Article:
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Publication numberUS4172915 A
Publication typeGrant
Application numberUS 05/929,305
Publication dateOct 30, 1979
Filing dateJul 31, 1978
Priority dateJul 31, 1978
Publication number05929305, 929305, US 4172915 A, US 4172915A, US-A-4172915, US4172915 A, US4172915A
InventorsNicholas Sheptak, James E. Dewine
Original AssigneeAmerican Can Company
Export CitationBiBTeX, EndNote, RefMan
External Links: USPTO, USPTO Assignment, Espacenet
Thermal insulation
US 4172915 A
Abstract
A hermetically sealed pouch encloses both a porous mass of material of relatively low heat conductivity and a charge of a gas having a coefficient of thermal conductivity lower than that of air and thoroughly permeating the porous mass of material. The pouch is constructed of confronting sheets of multi-ply laminate material sealed along free edge portions thereof, and comprising an inwardly facing sealing layer of 15 pounds per ream low density polyethylene, a layer of 0.5 pounds per ream vinyl primer, a layer of 0.35 mil aluminum foil, a layer of 9 pounds per ream white low density polyethylene, and an outwardly facing layer of polymeric material selected from the group consisting of polyester and oriented polypropylene.
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Claims(8)
We claim:
1. In a thermal insulation unit comprising a porous mass of thermally insulative material, a charge of gas having a coefficient of thermal conductivity lower than that of air and permeating said porous mass of insulative material, and a sealed pouch hermetically enclosing said porous mass and gas; the improvement which comprises providing a heat sealed, puncture resistant insulating unit having vapor and gas barrier properties wherein the pouch is formed of a multi-ply laminate consisting essentially of (1) an inwardly facing sealing layer of low density polyethylene; (2) a layer of a vinyl primer; (3) a layer of metal foil; (4) a layer of white low density polyethylene; and (5) an outwardly facing layer of a polymeric material selected from the group consisting of a polyester of ethylene glycol and terephthalic acid or oriented polypropylene.
2. A unit according to claim 1, and characterized in that said metal comprises aluminum.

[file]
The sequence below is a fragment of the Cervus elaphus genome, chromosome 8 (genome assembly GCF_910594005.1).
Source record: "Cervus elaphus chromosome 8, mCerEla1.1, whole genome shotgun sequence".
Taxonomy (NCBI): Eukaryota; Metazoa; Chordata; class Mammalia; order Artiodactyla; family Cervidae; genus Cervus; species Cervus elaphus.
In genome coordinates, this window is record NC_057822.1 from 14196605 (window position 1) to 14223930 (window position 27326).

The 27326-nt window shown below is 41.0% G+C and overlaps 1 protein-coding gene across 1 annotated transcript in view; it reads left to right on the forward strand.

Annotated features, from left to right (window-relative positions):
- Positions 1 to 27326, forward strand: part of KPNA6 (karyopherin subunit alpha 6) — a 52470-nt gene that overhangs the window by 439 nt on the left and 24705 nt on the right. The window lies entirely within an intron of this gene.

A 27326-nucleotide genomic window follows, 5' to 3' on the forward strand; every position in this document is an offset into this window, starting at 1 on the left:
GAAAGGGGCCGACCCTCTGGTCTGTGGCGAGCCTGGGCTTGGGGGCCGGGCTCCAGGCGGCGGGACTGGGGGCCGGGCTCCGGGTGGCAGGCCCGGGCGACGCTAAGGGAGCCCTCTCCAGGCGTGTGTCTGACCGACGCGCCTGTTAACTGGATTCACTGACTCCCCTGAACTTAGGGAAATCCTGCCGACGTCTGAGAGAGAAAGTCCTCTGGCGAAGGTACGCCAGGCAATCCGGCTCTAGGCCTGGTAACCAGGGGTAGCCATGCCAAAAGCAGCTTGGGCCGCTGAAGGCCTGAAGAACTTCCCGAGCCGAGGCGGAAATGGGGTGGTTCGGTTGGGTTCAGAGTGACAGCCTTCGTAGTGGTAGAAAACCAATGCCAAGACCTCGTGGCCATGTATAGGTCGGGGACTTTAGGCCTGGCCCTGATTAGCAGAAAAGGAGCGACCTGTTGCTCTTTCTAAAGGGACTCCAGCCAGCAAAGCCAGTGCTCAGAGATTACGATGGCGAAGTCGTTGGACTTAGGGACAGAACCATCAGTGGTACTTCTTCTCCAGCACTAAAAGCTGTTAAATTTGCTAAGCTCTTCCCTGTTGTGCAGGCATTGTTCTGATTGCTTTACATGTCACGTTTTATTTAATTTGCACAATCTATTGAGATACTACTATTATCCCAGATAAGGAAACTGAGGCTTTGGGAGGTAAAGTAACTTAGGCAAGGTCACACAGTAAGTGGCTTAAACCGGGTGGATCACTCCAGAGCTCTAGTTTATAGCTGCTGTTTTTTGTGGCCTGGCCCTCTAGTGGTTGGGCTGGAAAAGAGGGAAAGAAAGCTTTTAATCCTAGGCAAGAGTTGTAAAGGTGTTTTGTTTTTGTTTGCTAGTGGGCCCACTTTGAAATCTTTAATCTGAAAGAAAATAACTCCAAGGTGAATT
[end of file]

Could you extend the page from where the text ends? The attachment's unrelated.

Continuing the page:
3. A unit according to claim 1, and characterized in that said sealing layer of low density polyethylene weighs about 15 pounds per ream, said layer of vinyl primer weighs about 0.5 pounds per ream, said layer of metal foil is about 0.35 mil thick, said layer of white low density polyethylene weighs about 9 pounds per ream, and said layer of polymeric material is from about 75 gage to about 100 gage in thickness.
4. A unit according to claim 3, and characterized in that said metal comprises aluminum.
5. A unit according to claim 3, and further characterized in that said polymeric material comprises oriented polypropylene that is about 75 gage in thickness.
6. A unit according to claim 3, and further characterized in that said polymeric material comprises oriented polypropylene that is about 100 gage in thickness.
7. A unit according to claim 3, and further characterized in that said polymeric material comprises a polyester of ethylene glycol and terephthalic acid that is about 92 gage in thickness.
8. In a thermal insulating unit comprising a porous mass of glass fiber insulation material, a charge of difluorodichloromethane gas permeating said porous mass and a sealed pouch hermetically enclosing said glass fibers and difluorodichloromethane gas, the improvement which comprises providing said glass fibers and difluorodichloromethane gas in the form of a heat sealed, puncture resistant, vapor and gas barrier insulating unit wherein the pouch is formed of a multi-ply laminate consisting essentially of (1) an inwardly facing heat sealing layer of low density polyethylene at a weight of about 15 pounds per ream; (2) a layer of vinyl primer and a weight of about 0.5 pounds per ream; (3) a layer of aluminum foil of about 0.35 mil in thickness; (4) a layer of white low density polyethylene at a weight of about 9 pounds per ream; and (5) a layer, about 75 to about 100 gage in thickness of oriented polypropylene or a polyester of ethylene glycol and terephthalic acid.
Description
BACKGROUND OF THE INVENTION

This invention relates to thermal insulation, and particularly to improvements in gas impervious pouch structure for containing a porous mass of thermal insulation and a charge of gas having a coefficient of thermal conductivity lower than that of air.

Pouch structures containing insulation and gas as described have been found useful as insulation units for installation in the walls and doors of refrigerator cabinets. Such units both facilitate handling of the insulation and enhance performance of refrigerator cabinets and the like within which they are installed. These insulation units also have been found useful for other home appliances, such as, for example, freezers and water heaters, as well as for residential and commercial building structures.